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Can’t I Go Instead by Lee Geum-yi



Can't I Go Instead is an epic work of historical fiction by acclaimed Korean author Lee Geum-yi that vividly brings to life the tumultuous early 20th century in Korea. Spanning decades, continents, and the harrowing fates of two Korean women, this profoundly moving saga sheds light on a painful history rarely examined.


Lee Geum-yi is renowned for her meticulous research and ability to humanise history through fiction. Here she traces the parallel journeys of Chaeryeong, the sheltered daughter of a Korean nobleman, and Sunam, the young girl purchased by Chaeryeong's father to serve as her handmaiden. Though Sunam is technically a "gift," the transaction that tears her from her family epitomises the commodification of poor Koreans under Japan's colonial rule.


When Chaeryeong falls in love with an independence activist, she finds herself punished by being forced into an arranged marriage with a Japanese man and shipped off to America. In a cruel twist of fate, Sunam is made to take Chaeryeong's place, becoming a “comfort woman” exploited by the Japanese Imperial Army.


Lee's prose (in a translation by An Seon Jae) unsparingly depicts the violence endured by Sunam and other comfort women. Her empathy also shines through in portrayals of Chaeryeong's struggles with racism and internment as a Japanese American during WWII. We come to intimately understand these women as fully realised characters shaped and scarred by forces beyond their control.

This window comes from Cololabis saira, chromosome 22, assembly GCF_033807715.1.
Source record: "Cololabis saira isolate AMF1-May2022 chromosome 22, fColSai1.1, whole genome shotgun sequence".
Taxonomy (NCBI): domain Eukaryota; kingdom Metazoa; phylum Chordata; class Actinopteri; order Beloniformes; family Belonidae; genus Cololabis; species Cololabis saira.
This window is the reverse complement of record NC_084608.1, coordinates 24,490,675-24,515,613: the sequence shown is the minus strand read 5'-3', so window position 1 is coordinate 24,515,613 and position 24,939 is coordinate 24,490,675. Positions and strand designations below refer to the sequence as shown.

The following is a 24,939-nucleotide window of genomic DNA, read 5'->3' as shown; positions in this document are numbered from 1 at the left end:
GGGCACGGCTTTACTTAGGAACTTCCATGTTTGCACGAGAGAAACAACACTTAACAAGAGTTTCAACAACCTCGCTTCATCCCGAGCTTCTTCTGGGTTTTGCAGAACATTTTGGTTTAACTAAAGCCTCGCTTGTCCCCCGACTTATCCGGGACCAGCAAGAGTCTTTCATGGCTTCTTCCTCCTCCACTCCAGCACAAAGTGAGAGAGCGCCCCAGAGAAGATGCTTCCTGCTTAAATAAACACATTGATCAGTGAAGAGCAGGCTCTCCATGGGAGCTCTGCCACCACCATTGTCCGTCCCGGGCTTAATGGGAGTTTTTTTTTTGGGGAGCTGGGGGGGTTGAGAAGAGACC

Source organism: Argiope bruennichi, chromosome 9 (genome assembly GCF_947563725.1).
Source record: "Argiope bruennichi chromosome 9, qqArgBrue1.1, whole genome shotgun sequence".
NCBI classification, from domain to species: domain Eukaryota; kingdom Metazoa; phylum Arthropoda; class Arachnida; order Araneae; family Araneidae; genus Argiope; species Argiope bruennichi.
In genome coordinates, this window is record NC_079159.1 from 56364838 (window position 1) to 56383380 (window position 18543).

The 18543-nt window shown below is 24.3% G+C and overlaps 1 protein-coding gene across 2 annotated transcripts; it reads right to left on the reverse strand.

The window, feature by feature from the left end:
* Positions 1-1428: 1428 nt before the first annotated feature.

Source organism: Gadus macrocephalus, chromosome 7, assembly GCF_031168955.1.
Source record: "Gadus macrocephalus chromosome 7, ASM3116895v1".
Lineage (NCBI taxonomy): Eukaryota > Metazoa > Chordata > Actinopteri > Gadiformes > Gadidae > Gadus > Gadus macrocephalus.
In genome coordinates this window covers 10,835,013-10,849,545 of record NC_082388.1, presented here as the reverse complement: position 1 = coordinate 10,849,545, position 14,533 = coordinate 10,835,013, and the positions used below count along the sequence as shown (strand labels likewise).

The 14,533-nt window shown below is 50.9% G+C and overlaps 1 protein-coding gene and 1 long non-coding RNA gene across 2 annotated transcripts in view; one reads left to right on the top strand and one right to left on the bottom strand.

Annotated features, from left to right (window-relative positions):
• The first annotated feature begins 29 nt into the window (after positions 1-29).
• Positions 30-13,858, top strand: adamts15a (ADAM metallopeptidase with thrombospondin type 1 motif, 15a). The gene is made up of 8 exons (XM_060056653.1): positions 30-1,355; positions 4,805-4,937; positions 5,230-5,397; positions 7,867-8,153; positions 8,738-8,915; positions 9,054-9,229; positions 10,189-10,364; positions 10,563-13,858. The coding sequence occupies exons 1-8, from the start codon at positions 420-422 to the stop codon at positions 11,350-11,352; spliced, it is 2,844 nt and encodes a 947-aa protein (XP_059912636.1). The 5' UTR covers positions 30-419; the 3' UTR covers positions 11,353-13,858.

After independence, both Chaeryeong and Sunam make their way back to a Korea forever changed by the ravages of colonialism and war. Their complicated reunion and struggle to reclaim their identities shows the permanence of the trauma inflicted by the tumultuous first half of the 20th century in East Asia.

At times the narrative becomes a little rant-like towards the Americans, not undeservingly. Despite the rationale behind this position, the plot becomes a little lost in these moments of tirade and the overall impression of the text is muddied.


Lee's exhaustive research into the realities of the era, from the atrocities of the Imperial Army to the treatment of Asians in America, underpins this propulsive novel. Fans of emotional yet historically accurate fiction will find Can't I Go Instead a transportive reading experience and meaningful perspective on the past.


Reviewer: Chris Reed

Scribe


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